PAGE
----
During the past week, Fran has taught many lessons across both of the Primary School campuses, which were observed by BIS teachers, but she also ran three workshops for teachers and two workshops for parents. Fran has been demonstrating to teachers how we can develop our maths teaching to further support and challenge all learners in developing their ‘mathematical muscles’. Here are some of the messages that teachers received from the training.
‘Low threshold, high ceiling’
The tasks that Fran used in classes were what NRICH call ‘low threshold, high ceiling’ with the aims that everyone will be able to get started, and everyone will get stuck at some points whilst working on the problem. One problem involved sorting nine houses: https://nrich.maths.org/5157
The task might start very simply:
- What is the same and different about the houses?
- Can you find a way to sort the houses?
But gradually can become more complex through questioning:
- Can you find another way to sort the houses?
- How many ways can you sort the houses?
- Have you found all of the ways?
- How can you be sure?
- What if you use more than one criteria?
- More than two groups?
- How could you remember what you have done?
- Can you guess how someone else has sorted the houses?
A simple starting point, with little mathematical knowledge requirement, means that all can access the task and reason, but also all will get stuck at some point. Some children will find more answers than others, but through the effort and thinking applied, they will all become a little ‘mathematically fitter.’
Exercise was a metaphor used throughout Fran’s explanations. During many of the lessons, Fran often started by picking a volunteer and moving their arms up and down like a jumping jack. The children were then asked: who is getting fitter? It was obvious to the children that it was Fran getting fitter and not the child. She was doing the work. Fran explained to the children that, if you give an answer to another person, they are not becoming fitter because you have done the work, not them.
In any case, answers were less important than the process of trying to find them. Fran explained that even if they were not able to find an answer to the problem or all the solutions to a problem, they would still get ‘mathematically fitter’ and this is more important. This is in the same way that I might not win in a 10k race, but I would definitely get fitter by doing it.
‘Question answers, not answer questions’
During Fran’s sessions in classes, it was a huge challenge for other teachers and me to avoid assisting and directing children too quickly when solving problems. Teachers often think we are helping, but Fran challenged us on this habit and asked us to avoid helping children a little too quickly before they have the chance to really think about how to go about solving a problem or not worry about being stuck. NRICH believe that it is a teacher’s role to ‘question answers, not to answer questions’. So instead of providing an answer when a child declared that they had ‘finished’, we might respond with ‘Are you finished or have you found an answer? Do you think you can find another answer?’ Then a little while later: ‘Can you find all of the answers?’ and maybe ‘How will you know that you have found all of the answers?' or ‘Is there another way to find the answers?’
Whether or not they got so far as to answer the problems completely, was less important than becoming a little ‘mathematically fitter’ each time.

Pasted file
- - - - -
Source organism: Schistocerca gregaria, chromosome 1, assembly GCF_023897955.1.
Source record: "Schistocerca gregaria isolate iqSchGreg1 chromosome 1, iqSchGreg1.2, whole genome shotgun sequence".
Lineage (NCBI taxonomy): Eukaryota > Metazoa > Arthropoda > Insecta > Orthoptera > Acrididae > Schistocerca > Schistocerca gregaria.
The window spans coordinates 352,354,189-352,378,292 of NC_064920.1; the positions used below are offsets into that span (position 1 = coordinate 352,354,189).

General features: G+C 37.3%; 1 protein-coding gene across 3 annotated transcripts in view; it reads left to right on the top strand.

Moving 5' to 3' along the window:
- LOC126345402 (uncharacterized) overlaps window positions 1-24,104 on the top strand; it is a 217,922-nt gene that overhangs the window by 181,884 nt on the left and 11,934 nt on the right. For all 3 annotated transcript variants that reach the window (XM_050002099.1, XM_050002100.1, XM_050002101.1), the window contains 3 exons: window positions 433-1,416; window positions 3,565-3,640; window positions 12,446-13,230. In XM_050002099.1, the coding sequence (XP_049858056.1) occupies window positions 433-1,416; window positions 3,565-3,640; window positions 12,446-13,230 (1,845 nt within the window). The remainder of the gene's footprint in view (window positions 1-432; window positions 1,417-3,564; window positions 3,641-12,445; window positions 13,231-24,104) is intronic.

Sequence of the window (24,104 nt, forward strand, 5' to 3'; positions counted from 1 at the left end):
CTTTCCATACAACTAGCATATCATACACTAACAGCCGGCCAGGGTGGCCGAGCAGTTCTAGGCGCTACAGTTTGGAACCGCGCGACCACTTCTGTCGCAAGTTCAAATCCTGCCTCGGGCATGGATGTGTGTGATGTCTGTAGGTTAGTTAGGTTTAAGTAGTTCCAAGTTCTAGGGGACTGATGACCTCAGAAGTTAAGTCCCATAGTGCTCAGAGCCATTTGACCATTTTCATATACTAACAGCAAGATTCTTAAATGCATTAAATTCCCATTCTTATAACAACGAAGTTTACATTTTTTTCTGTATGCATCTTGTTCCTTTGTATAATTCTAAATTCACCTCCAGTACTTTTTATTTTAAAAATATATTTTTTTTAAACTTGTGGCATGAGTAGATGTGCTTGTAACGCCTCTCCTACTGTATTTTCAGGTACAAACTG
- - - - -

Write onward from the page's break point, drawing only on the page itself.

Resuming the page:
Metacognition - ‘thinking about thinking’
When Michael Walsh, a trainer from ‘Let’s Think in English’, our English reasoning and thinking programme, visited in September, he spoke about the importance of developing children’s metacognition. Metacognition is, in very simple terms, the awareness of your own thought process or ‘thinking about thinking’. Developing metacognitive approaches have been shown to have a large impact on children’s progress. During the teacher feedback sessions, many teachers drew comparisons between ‘Let’s Think in English’ and the maths lessons that Fran was demonstrating. We want to develop children’s thought processes, so they ask themselves questions about their thinking. Some of the questions we want children to be asking might be:
- How do I know this? - Children like to know things, but do they know and can they explain how they know? What steps did they take to get there?
- Have I seen a problem like this before? - Can children draw upon their prior experience of other problems to help solve other problems like this one?
- Why am I using this strategy? - If children create a list of answers or a table or diagram, why are they doing this? They might tacitly know that it is a good idea, but do they fully understand why? Is it because it helps you remember the answers you have given? To help you to notice patterns? To check you do not repeat work you have done before? All could be valid responses and understanding why you are choosing to do something is a step that is often missed.
Fran ran two highly oversubscribed parent workshops where NRICH’s approach to problem-solving was outlined, and parents were challenged with some maths problems developed by NRICH. It is wonderful that so many parents are interested in developing their children’s Maths knowledge and skills. Due to the popularity, we will be offering further similar sessions run by our Primary Maths Leaders in the near future so we can share this approach to reasoning in Maths with a greater number of parents.
A huge thank you to John Handscombe, Andy James and Rob Wilson, the Primary Maths Leaders, for organising Fran’s visit and providing such a powerful learning opportunity for the children, parents and teachers.
Neil Gorton, Assistant Headteacher